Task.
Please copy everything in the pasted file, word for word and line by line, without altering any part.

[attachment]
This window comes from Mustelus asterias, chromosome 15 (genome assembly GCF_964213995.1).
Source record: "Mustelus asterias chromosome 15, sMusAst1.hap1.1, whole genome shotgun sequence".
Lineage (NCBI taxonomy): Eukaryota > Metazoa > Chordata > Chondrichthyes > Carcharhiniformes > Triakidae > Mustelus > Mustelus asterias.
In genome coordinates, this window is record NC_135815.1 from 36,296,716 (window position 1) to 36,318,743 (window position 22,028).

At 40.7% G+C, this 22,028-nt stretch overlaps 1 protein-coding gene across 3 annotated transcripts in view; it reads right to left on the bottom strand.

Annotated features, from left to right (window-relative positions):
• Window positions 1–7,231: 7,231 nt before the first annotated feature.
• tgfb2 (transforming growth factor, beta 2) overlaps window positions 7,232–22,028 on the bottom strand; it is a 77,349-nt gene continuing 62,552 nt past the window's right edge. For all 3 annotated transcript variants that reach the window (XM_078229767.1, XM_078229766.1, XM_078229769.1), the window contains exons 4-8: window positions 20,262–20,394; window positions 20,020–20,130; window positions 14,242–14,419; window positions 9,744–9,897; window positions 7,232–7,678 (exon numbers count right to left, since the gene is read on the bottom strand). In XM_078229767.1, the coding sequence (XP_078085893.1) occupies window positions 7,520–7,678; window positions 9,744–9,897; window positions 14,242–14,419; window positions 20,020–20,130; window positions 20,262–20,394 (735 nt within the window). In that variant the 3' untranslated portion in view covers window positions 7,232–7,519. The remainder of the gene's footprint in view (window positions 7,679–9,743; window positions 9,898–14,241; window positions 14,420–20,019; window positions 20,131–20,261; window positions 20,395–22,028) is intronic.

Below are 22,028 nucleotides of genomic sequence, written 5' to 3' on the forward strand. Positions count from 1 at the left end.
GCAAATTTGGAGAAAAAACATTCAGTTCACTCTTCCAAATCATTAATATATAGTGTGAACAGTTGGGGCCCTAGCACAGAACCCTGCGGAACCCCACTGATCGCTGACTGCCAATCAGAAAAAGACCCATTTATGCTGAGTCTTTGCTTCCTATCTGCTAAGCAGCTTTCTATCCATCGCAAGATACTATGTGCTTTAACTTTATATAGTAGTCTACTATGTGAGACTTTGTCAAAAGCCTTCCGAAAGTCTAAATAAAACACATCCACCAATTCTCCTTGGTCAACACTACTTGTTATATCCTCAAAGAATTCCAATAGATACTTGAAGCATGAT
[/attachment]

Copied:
This window comes from Mustelus asterias, chromosome 15 (genome assembly GCF_964213995.1).
Source record: "Mustelus asterias chromosome 15, sMusAst1.hap1.1, whole genome shotgun sequence".
Lineage (NCBI taxonomy): Eukaryota > Metazoa > Chordata > Chondrichthyes > Carcharhiniformes > Triakidae > Mustelus > Mustelus asterias.
In genome coordinates, this window is record NC_135815.1 from 36,296,716 (window position 1) to 36,318,743 (window position 22,028).

At 40.7% G+C, this 22,028-nt stretch overlaps 1 protein-coding gene across 3 annotated transcripts in view; it reads right to left on the bottom strand.

Annotated features, from left to right (window-relative positions):
• Window positions 1–7,231: 7,231 nt before the first annotated feature.
• tgfb2 (transforming growth factor, beta 2) overlaps window positions 7,232–22,028 on the bottom strand; it is a 77,349-nt gene continuing 62,552 nt past the window's right edge. For all 3 annotated transcript variants that reach the window (XM_078229767.1, XM_078229766.1, XM_078229769.1), the window contains exons 4-8: window positions 20,262–20,394; window positions 20,020–20,130; window positions 14,242–14,419; window positions 9,744–9,897; window positions 7,232–7,678 (exon numbers count right to left, since the gene is read on the bottom strand). In XM_078229767.1, the coding sequence (XP_078085893.1) occupies window positions 7,520–7,678; window positions 9,744–9,897; window positions 14,242–14,419; window positions 20,020–20,130; window positions 20,262–20,394 (735 nt within the window). In that variant the 3' untranslated portion in view covers window positions 7,232–7,519. The remainder of the gene's footprint in view (window positions 7,679–9,743; window positions 9,898–14,241; window positions 14,420–20,019; window positions 20,131–20,261; window positions 20,395–22,028) is intronic.

Below are 22,028 nucleotides of genomic sequence, written 5' to 3' on the forward strand. Positions count from 1 at the left end.
GCAAATTTGGAGAAAAAACATTCAGTTCACTCTTCCAAATCATTAATATATAGTGTGAACAGTTGGGGCCCTAGCACAGAACCCTGCGGAACCCCACTGATCGCTGACTGCCAATCAGAAAAAGACCCATTTATGCTGAGTCTTTGCTTCCTATCTGCTAAGCAGCTTTCTATCCATCGCAAGATACTATGTGCTTTAACTTTATATAGTAGTCTACTATGTGAGACTTTGTCAAAAGCCTTCCGAAAGTCTAAATAAAACACATCCACCAATTCTCCTTGGTCAACACTACTTGTTATATCCTCAAAGAATTCCAATAGATACTTGAAGCATGAT